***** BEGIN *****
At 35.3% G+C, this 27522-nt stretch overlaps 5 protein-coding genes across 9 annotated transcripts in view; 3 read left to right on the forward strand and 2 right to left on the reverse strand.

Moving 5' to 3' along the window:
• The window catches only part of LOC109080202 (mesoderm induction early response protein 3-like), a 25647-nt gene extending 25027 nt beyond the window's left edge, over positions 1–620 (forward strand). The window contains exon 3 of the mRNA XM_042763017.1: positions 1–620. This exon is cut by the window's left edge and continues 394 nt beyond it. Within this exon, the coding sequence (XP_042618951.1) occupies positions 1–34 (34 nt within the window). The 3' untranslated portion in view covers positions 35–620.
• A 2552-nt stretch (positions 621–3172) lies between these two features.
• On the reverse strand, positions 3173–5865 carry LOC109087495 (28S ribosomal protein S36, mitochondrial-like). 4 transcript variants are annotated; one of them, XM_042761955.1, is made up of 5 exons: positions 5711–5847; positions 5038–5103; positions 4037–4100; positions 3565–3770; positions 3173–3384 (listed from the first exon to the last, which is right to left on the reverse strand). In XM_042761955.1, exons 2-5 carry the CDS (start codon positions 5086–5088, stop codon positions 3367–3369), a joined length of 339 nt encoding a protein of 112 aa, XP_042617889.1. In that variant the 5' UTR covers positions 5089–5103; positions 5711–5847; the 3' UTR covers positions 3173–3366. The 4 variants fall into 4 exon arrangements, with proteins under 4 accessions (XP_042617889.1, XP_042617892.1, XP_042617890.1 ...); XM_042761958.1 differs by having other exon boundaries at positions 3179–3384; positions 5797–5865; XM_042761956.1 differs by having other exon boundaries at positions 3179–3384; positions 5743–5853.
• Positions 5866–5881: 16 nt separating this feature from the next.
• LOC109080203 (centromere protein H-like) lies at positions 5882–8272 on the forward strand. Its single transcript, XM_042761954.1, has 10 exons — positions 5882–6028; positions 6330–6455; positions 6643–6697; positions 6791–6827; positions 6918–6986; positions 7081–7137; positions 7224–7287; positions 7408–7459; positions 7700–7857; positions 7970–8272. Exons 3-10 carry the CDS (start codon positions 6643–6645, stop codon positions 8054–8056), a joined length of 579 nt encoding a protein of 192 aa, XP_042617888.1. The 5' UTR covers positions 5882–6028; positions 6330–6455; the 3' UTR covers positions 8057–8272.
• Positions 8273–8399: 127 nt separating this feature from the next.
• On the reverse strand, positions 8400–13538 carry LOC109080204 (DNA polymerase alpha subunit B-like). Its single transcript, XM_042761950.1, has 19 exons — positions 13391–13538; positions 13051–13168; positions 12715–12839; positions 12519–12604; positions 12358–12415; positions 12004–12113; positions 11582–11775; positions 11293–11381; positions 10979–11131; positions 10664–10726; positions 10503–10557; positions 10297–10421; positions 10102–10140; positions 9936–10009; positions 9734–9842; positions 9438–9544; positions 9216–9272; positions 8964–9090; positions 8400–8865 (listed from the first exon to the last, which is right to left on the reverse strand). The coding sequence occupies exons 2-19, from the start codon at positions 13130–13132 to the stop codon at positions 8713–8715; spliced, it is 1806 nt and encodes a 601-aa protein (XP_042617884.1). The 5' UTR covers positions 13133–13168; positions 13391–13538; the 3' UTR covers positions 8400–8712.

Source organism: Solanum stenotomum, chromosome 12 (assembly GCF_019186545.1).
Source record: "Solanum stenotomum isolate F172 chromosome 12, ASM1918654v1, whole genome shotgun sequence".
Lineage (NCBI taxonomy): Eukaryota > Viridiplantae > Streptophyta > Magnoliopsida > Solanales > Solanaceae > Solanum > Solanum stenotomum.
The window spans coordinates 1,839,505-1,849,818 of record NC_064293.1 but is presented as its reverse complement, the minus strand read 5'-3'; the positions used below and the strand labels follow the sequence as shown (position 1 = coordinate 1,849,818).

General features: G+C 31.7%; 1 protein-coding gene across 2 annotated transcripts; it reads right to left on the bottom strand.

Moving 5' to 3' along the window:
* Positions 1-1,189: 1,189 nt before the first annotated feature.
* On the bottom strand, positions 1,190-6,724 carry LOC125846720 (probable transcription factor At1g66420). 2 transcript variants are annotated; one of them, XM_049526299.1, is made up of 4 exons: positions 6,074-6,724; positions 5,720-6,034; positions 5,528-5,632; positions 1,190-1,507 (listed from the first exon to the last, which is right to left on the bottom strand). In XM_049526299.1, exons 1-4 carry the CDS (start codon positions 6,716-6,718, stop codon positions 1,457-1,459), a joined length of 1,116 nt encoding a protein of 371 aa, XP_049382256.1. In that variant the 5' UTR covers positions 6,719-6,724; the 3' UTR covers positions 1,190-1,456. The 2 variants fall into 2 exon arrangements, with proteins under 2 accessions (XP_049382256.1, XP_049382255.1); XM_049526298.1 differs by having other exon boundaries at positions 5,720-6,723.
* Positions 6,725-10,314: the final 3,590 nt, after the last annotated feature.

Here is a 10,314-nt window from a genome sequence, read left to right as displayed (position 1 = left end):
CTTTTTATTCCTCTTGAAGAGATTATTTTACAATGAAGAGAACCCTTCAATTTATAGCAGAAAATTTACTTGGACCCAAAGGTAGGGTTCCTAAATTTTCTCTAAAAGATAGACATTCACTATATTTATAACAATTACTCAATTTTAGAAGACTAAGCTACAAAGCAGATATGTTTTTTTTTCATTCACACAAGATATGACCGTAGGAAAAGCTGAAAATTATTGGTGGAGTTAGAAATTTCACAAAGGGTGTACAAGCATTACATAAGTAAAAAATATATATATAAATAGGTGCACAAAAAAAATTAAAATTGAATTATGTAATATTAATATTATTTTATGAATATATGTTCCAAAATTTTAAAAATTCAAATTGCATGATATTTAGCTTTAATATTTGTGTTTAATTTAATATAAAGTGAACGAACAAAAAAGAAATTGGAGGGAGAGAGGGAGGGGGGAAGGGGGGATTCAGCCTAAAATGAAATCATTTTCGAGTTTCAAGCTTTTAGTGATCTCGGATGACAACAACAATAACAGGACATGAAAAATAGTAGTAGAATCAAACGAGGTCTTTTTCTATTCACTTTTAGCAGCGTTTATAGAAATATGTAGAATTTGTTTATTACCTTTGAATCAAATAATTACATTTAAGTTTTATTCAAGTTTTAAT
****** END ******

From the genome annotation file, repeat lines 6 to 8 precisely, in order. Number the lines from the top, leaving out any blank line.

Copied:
• Positions 5866–5881: 16 nt separating this feature from the next.
• LOC109080203 (centromere protein H-like) lies at positions 5882–8272 on the forward strand. Its single transcript, XM_042761954.1, has 10 exons — positions 5882–6028; positions 6330–6455; positions 6643–6697; positions 6791–6827; positions 6918–6986; positions 7081–7137; positions 7224–7287; positions 7408–7459; positions 7700–7857; positions 7970–8272. Exons 3-10 carry the CDS (start codon positions 6643–6645, stop codon positions 8054–8056), a joined length of 579 nt encoding a protein of 192 aa, XP_042617888.1. The 5' UTR covers positions 5882–6028; positions 6330–6455; the 3' UTR covers positions 8057–8272.
• Positions 8273–8399: 127 nt separating this feature from the next.